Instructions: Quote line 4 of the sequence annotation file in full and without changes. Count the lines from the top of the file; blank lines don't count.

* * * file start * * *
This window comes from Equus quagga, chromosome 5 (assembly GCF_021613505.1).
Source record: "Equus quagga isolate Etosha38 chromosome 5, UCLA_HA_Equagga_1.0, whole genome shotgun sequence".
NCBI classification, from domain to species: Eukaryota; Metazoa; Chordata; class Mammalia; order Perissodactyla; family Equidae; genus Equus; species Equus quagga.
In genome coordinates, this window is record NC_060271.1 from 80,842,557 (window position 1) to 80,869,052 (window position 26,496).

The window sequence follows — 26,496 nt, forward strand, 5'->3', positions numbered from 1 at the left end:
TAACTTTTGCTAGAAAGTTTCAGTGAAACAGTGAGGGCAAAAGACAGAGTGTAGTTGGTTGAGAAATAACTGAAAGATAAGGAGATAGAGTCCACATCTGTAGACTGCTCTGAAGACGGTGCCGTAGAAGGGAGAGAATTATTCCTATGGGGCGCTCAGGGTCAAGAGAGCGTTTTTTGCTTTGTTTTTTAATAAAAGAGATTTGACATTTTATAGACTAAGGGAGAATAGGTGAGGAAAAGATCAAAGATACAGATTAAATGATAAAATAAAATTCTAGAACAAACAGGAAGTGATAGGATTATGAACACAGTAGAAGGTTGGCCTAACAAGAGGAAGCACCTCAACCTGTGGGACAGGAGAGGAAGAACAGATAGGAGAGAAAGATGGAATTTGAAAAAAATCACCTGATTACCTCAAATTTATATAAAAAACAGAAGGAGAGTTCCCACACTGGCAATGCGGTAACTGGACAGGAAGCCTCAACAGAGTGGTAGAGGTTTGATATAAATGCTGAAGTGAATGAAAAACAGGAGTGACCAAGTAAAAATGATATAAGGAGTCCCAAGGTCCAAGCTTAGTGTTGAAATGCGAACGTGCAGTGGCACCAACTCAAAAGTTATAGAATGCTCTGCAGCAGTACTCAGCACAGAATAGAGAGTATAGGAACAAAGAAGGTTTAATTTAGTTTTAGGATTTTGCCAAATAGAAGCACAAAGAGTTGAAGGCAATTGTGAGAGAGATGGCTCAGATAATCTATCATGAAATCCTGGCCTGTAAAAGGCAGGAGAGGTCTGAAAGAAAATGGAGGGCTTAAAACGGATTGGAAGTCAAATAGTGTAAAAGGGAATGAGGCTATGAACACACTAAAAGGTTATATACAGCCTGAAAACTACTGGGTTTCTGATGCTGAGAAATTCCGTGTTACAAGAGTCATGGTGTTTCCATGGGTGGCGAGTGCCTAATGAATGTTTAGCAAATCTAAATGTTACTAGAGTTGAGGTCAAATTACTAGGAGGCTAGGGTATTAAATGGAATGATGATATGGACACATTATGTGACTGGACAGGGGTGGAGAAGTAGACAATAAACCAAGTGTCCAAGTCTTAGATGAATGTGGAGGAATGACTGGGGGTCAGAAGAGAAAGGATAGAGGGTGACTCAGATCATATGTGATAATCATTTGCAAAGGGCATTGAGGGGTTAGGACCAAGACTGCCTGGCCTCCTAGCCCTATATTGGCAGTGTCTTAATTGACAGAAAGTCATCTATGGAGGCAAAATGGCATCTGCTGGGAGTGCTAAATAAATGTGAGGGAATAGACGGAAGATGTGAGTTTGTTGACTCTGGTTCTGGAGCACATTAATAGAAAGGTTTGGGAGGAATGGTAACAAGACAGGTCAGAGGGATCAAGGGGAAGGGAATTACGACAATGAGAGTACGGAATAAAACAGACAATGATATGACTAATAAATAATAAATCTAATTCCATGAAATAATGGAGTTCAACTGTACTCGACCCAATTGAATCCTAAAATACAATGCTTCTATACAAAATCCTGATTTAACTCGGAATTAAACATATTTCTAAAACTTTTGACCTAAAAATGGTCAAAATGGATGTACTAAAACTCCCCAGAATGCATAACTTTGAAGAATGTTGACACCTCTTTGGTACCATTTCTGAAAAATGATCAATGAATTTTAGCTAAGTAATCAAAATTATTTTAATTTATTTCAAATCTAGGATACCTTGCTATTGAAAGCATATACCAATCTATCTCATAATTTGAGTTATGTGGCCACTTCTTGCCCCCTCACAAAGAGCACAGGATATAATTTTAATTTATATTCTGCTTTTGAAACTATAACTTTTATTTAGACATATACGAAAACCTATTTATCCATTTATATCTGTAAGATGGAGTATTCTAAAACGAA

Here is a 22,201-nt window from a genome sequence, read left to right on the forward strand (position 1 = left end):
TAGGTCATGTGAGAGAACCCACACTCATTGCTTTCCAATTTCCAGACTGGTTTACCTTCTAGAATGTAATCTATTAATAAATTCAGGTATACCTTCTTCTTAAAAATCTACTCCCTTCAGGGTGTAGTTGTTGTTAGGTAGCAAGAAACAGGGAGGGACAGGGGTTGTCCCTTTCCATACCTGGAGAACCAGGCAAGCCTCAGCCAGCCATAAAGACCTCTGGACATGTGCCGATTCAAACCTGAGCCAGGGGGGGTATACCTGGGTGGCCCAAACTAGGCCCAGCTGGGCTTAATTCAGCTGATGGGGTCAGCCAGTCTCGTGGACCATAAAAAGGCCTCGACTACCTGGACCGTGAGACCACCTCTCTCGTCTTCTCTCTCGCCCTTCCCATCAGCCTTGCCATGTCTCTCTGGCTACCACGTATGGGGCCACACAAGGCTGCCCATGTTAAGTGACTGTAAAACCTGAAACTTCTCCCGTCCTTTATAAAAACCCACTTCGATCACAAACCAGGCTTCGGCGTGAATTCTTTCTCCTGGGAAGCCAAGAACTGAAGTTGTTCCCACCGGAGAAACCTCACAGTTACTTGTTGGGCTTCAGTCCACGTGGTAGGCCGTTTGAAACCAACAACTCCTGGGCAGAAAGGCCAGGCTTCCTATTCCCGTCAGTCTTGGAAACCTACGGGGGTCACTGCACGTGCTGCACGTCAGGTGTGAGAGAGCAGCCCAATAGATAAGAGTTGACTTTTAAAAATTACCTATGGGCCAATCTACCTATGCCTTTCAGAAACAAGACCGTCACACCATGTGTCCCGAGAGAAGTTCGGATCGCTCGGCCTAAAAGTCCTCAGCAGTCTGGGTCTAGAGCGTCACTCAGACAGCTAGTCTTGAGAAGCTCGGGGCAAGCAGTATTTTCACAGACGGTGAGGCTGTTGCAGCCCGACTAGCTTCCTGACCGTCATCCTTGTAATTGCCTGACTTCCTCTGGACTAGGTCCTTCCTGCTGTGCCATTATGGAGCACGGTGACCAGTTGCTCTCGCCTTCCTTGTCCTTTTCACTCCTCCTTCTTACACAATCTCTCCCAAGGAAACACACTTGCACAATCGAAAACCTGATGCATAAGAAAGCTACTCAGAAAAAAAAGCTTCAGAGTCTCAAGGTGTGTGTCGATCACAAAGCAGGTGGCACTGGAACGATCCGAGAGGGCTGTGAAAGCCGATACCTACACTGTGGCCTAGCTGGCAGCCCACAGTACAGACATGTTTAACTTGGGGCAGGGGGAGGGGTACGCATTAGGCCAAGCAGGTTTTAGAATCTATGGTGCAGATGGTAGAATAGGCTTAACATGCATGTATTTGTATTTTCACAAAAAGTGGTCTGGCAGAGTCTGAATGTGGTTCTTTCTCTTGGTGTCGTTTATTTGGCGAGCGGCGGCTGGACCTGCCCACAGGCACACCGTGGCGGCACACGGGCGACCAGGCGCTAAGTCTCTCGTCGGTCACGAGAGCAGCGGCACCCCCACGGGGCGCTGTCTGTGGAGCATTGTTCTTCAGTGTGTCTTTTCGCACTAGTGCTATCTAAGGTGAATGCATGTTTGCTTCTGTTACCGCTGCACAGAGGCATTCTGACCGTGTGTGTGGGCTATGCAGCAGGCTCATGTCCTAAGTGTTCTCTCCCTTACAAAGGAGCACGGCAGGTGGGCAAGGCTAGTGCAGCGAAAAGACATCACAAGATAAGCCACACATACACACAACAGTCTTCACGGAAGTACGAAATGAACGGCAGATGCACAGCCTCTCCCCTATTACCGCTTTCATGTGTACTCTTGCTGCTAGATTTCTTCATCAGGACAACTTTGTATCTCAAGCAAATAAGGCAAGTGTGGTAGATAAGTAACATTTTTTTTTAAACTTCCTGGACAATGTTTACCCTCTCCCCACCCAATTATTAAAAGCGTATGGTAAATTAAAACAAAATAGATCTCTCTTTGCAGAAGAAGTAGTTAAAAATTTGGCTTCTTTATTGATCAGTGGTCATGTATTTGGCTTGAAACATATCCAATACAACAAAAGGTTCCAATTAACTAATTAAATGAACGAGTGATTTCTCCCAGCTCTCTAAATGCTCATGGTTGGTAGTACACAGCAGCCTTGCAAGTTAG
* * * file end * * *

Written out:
In genome coordinates, this window is record NC_060271.1 from 80,842,557 (window position 1) to 80,869,052 (window position 26,496).